Montreal plywood factory gives Syrian refugees jobs, French classes

MONTREAL -- When Syrian refugee Garouj Nazarian is asked how he likes working for his boss, the answer comes in choppy English -- but the sentiment shines through.

See Full Article

"So much good," he says with a big smile, offering a thumbs-up to emphasize his joy.

Nazarian, who's been in Canada for about a year, has been working for six months at a Montreal plywood factory owned by Levon Afeyan, who fled Lebanon's civil war with his parents and two brothers in 1975.

"I like working here very well," Nazarian says in English before finishing his answer -- "to take care of my family" -- in Armenian.

Nazarian is one of 12 Syrian refugees among 80 employees and Afeyan intends to hire more as Canada opens its borders to thousands of people fleeing the Assad regime and the Islamic State.

One of the most difficult things for the Syrian refugees Afeyan employs is to accept that their move to Canada is likely a permanent one.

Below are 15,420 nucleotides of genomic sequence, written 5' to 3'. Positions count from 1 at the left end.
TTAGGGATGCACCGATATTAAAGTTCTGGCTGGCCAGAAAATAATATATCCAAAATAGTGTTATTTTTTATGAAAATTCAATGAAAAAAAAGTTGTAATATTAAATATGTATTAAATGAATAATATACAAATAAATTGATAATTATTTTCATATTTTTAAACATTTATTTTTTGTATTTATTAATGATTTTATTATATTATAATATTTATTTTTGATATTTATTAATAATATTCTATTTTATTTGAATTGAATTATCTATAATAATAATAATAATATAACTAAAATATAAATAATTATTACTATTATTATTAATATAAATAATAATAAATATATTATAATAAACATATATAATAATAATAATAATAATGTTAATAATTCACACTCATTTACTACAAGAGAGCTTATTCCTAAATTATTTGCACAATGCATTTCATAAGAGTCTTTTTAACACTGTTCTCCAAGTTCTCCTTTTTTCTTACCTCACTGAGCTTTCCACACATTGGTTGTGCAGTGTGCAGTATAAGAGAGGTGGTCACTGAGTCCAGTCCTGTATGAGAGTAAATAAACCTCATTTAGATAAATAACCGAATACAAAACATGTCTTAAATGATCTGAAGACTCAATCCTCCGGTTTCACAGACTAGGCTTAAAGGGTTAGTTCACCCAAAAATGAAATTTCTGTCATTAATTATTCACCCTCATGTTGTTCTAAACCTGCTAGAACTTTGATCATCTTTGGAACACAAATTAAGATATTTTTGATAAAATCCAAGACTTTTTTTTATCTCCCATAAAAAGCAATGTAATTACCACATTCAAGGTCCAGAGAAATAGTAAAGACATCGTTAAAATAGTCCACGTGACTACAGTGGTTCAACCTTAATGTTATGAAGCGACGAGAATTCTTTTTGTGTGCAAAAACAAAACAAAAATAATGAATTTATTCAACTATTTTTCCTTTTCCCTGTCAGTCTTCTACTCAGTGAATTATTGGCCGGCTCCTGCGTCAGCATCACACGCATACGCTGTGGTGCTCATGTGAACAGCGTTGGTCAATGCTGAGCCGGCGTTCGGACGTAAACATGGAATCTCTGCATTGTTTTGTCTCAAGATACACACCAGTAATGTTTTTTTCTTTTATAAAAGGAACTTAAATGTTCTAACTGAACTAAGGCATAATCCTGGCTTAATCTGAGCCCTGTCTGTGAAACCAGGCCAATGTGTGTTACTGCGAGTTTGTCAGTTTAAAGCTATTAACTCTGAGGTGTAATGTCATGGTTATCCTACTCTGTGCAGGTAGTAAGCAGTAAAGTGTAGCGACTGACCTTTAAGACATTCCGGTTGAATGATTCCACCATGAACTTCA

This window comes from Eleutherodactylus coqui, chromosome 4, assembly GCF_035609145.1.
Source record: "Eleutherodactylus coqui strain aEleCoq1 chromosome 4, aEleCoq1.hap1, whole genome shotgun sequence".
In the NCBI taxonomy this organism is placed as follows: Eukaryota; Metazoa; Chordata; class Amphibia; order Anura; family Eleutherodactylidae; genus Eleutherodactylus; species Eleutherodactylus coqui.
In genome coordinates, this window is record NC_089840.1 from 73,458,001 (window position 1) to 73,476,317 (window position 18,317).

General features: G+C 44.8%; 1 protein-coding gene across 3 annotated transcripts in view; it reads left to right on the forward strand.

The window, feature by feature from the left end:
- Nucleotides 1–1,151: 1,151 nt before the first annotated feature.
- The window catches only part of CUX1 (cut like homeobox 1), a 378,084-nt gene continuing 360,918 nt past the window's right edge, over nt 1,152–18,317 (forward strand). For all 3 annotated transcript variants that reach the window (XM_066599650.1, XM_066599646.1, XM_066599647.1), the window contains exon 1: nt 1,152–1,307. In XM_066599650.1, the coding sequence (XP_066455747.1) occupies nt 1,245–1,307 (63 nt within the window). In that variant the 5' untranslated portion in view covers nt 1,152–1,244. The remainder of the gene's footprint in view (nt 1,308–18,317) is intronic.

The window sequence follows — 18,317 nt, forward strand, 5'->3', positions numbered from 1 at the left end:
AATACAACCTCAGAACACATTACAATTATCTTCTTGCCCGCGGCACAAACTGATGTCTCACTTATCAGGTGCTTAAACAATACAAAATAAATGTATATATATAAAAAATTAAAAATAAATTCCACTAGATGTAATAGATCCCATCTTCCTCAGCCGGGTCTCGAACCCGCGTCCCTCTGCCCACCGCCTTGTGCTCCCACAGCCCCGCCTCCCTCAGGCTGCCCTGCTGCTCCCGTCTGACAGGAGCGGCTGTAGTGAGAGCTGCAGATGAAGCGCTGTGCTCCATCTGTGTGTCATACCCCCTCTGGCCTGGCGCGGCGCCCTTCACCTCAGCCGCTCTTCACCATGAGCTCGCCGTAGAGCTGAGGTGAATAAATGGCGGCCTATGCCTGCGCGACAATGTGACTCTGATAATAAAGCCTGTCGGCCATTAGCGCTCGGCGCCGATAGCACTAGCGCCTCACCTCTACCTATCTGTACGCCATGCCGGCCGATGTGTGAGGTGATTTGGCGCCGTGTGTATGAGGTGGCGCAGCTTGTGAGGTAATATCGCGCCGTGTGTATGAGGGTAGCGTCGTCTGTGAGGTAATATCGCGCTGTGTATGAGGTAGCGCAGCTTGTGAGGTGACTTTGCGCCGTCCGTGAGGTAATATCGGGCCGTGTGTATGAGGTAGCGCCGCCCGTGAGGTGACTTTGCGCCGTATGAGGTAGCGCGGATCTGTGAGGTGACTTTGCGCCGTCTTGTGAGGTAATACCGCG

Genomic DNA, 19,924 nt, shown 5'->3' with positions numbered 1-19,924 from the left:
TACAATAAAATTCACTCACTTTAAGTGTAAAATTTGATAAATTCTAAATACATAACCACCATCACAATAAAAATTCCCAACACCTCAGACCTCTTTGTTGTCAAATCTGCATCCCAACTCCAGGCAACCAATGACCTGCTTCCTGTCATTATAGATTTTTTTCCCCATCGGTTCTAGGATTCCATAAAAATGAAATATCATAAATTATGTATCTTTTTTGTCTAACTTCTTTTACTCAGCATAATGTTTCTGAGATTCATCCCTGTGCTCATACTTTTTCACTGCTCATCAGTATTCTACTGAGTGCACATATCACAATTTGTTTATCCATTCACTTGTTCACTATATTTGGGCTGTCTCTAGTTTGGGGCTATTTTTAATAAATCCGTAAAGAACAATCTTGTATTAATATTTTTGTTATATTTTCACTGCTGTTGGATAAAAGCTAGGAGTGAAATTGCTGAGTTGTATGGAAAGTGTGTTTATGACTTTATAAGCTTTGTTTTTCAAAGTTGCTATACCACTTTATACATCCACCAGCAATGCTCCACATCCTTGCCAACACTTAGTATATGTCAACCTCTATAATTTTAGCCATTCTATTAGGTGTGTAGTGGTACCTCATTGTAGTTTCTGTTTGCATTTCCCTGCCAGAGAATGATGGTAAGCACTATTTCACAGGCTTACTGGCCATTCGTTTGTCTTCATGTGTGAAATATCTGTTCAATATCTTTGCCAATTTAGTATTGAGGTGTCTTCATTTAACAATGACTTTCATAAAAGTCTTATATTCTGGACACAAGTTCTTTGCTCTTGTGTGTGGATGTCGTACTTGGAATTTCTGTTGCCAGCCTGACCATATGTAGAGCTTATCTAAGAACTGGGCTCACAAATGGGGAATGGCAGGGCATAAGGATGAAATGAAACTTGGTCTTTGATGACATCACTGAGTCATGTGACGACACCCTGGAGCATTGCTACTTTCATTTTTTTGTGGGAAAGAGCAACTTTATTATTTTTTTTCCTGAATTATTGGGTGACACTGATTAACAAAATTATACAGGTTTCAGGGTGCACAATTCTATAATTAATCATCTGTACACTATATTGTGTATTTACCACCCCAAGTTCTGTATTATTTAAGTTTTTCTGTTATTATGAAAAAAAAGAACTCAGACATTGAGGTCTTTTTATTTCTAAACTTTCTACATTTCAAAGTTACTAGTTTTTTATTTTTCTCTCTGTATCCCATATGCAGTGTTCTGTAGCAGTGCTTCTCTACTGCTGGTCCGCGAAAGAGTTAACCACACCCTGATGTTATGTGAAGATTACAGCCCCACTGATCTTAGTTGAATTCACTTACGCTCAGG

"They haven't grasped that yet," he says. "It takes time for a man to accept the fact that, well, this is it. I've lost (everything)."

Afeyan is the boss, but he's also a pseudo social worker, overseeing a factory where immigrants from conflict zones around the world earn money for their families but also learn life skills and are paid to take French lessons.

His business, Seatply Products Inc., makes curved plywood used in chairs throughout North America.

The employees press plywood and glue veneers to create colourful combinations. They also cut and drill the wood with robotic machines and, while most of the production doesn't require an advanced skill set, it's work.